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N. C. State vs. Vanderbilt: Strength vs. Strength in the Music City Bowl

Mike Glennon and the Wolfpack's pass happy offense will face a stiff challenge against the Commodore defense.

Steve Mitchell-US PRESSWIRE

Way back in August during our series of previews for the much-anticipated, ultimately-deflating, signs-of-sad-to-come season-opener against Tennessee, the normally prescient Omega Swami concluded that the game would pit the irresistible force of Tyler Bray's right arm against the immovable object that was supposed to be N. C. State's secondary. Due in part to inexperienced line and linebacker units that were unable to generate any pressure on Bray, the Wolfpack secondary was exposed in the Vols' 35-21 win. The Pack secondary was anything but immovable as Bray threw for 333 yards and two scores, and Bray looked very much overrated in just about every game after that. So much for the hype.

Two troubling themes developed in the season opener: 1) utter total and complete sucking in the first quarter and 2) allowing long scoring plays after the secondary miscommunicated, gambled and lost, played with total indifference, or some combination of all three (and by secondary I mean David Amerson). The Vols rolled up 22 first-quarter points (one of three games in which State allowed 20+ first-quarter tallies (all losses)) and scored on plays of 41, 67, and 72 yards.

Why rehash the UT debacle? As it turns out, Vanderbilt, which will in effect host N. C. State for the Music City Bowl in Nashville on December 31st, is the squad with the immovable secondary. The Commodores flustered Tennessee's bad boy into an 11-for-29 afternoon. Bray was picked twice and managed a paltry 3.55 yards per attempt. The Commodores allowed just 175.8 yards per game through the air on the season, good for 10th best in the country; that's a stat that makes them one of the worst possible matchups for a State team that is a one-trick pony offensively. State senior quarterback Mike Glennon strong-armed the Pack passing attack to 301.6 yards per game, good for 20th in the FBS; however, the anemic Pack rushing attack discombobulated thing managed just 116.92 yards per contest, "good" for 109th out of 124 teams.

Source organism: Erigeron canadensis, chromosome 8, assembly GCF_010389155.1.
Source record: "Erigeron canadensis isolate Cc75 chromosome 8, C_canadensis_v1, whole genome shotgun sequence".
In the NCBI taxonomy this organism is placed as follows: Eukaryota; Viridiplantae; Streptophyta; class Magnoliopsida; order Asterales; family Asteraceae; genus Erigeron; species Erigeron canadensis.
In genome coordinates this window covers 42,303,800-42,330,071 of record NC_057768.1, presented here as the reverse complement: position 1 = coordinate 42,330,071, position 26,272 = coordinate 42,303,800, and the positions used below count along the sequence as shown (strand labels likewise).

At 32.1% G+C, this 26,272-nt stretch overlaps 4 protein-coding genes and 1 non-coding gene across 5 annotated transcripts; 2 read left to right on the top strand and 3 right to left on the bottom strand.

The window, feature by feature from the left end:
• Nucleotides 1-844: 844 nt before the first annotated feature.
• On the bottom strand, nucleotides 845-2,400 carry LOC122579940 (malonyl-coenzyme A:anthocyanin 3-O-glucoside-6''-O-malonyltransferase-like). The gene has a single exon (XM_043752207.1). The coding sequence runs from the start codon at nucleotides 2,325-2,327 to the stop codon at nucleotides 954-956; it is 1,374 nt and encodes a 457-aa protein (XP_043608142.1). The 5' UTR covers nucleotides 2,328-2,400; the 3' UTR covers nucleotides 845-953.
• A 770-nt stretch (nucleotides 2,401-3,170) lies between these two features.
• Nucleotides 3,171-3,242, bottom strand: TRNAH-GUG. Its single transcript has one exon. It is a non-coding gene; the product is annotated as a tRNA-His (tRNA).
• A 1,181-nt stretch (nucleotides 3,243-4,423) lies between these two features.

Interestingly, despite picking UT QBs three times in their blowout over their in-state rivals, the Commodores shut down opposing passing games without forcing very many turnovers. They managed just eight total interceptions on the season. Vandy is only moderately successful in sacking opposing quarterbacks, ranking 38th with 2.33 QB throwdowns a game, so what makes their passing defense so effective? Their success could have a lot to do with their competition. Vanderbilt played against Georgia and Aaron Murray, and the second highest ranked passer in college football (172.37) torched the ‘Dores for 250 yards and the Dogs quit throwing the ball with a kajillion point lead or Murray would have had a lot more. Though Tennessee had a solid passing attack at times this season, Bray and the Vols were in full quit-on-the-orange-panted-coach mode by the time they played Vandy, and seven of the ‘Dores' 12 opponents ranked in the bottom half of the FBS in passing efficiency. Check out this list of FBS powers and their QB efficiency rankings: Missouri (107th), Wake Forest (110th), Kentucky (115th), and UMass (dead freakin' last).

As the chart below indicates, N. C. State is a team with some glaring deficiencies, but it can throw the football. If Vanderbilt is a genuine top 10 pass defense, this game could get very, very ugly, especially since the Wolfpack are being led into battle by a lame duck coaching staff. But, if Vandy's raw pass defense totals are misleading, Glennon might just send the staff and seniors out with one more gunslingin' win.

N. C. State

Statistic (NCAA Rank)


28.4 (72nd)

Scoring Offense

29.3 (60th)

24.6 (45th)

Scoring Defense

18.3 (15th)

116.92 (109th)

Rushing Offense

170.42 (55th)

157.92 (60th)

Rushing Defense

150.58 (52nd)

301.6 (20th)

Passing Offense

222.2 (70th)

261.8 (97th)

Passing Defense

175.8 (10th)

420.9 (51st)

Total Offense

392.6 (70th)

419.7 (80th)

Total Defense

326.4 (17th)

-.33 per game (81st)

Turnover Margin

-.42 per game (87th)

2.67 per game (21st)

Sacks by

2.33 per game (38th)

3.00 per game (110th)

Sacks allowed

1.92 per game (60th)

55 (58th)

20+ yard plays

55 (58th)

64 (101st)

20+ yard plays allowed

45 (36th)